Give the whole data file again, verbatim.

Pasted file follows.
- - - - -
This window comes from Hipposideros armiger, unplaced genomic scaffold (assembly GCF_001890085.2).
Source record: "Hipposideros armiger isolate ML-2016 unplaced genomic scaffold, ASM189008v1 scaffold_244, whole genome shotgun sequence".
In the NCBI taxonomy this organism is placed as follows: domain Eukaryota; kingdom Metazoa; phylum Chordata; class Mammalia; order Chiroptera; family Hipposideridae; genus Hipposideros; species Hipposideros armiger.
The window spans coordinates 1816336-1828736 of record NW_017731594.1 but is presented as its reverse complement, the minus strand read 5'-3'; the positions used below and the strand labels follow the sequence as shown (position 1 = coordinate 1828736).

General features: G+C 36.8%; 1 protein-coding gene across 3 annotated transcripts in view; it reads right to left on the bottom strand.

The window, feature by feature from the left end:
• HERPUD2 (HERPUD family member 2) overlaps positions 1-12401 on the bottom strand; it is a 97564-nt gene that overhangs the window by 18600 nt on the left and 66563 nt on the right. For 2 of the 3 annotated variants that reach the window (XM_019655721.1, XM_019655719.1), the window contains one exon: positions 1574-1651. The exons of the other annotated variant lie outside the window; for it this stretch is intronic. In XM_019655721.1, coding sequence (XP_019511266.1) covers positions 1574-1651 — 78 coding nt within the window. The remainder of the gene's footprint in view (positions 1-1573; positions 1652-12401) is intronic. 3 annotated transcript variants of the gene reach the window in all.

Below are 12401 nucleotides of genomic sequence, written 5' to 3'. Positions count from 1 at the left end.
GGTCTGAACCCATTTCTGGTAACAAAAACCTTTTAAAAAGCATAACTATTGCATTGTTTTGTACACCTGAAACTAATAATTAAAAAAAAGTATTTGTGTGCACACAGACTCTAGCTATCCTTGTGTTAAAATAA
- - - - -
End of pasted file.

This window comes from Hipposideros armiger, unplaced genomic scaffold (assembly GCF_001890085.2).
Source record: "Hipposideros armiger isolate ML-2016 unplaced genomic scaffold, ASM189008v1 scaffold_244, whole genome shotgun sequence".
In the NCBI taxonomy this organism is placed as follows: domain Eukaryota; kingdom Metazoa; phylum Chordata; class Mammalia; order Chiroptera; family Hipposideridae; genus Hipposideros; species Hipposideros armiger.
The window spans coordinates 1816336-1828736 of record NW_017731594.1 but is presented as its reverse complement, the minus strand read 5'-3'; the positions used below and the strand labels follow the sequence as shown (position 1 = coordinate 1828736).

General features: G+C 36.8%; 1 protein-coding gene across 3 annotated transcripts in view; it reads right to left on the bottom strand.

The window, feature by feature from the left end:
• HERPUD2 (HERPUD family member 2) overlaps positions 1-12401 on the bottom strand; it is a 97564-nt gene that overhangs the window by 18600 nt on the left and 66563 nt on the right. For 2 of the 3 annotated variants that reach the window (XM_019655721.1, XM_019655719.1), the window contains one exon: positions 1574-1651. The exons of the other annotated variant lie outside the window; for it this stretch is intronic. In XM_019655721.1, coding sequence (XP_019511266.1) covers positions 1574-1651 — 78 coding nt within the window. The remainder of the gene's footprint in view (positions 1-1573; positions 1652-12401) is intronic. 3 annotated transcript variants of the gene reach the window in all.

Below are 12401 nucleotides of genomic sequence, written 5' to 3'. Positions count from 1 at the left end.
GGTCTGAACCCATTTCTGGTAACAAAAACCTTTTAAAAAGCATAACTATTGCATTGTTTTGTACACCTGAAACTAATAATTAAAAAAAAGTATTTGTGTGCACACAGACTCTAGCTATCCTTGTGTTAAAATAA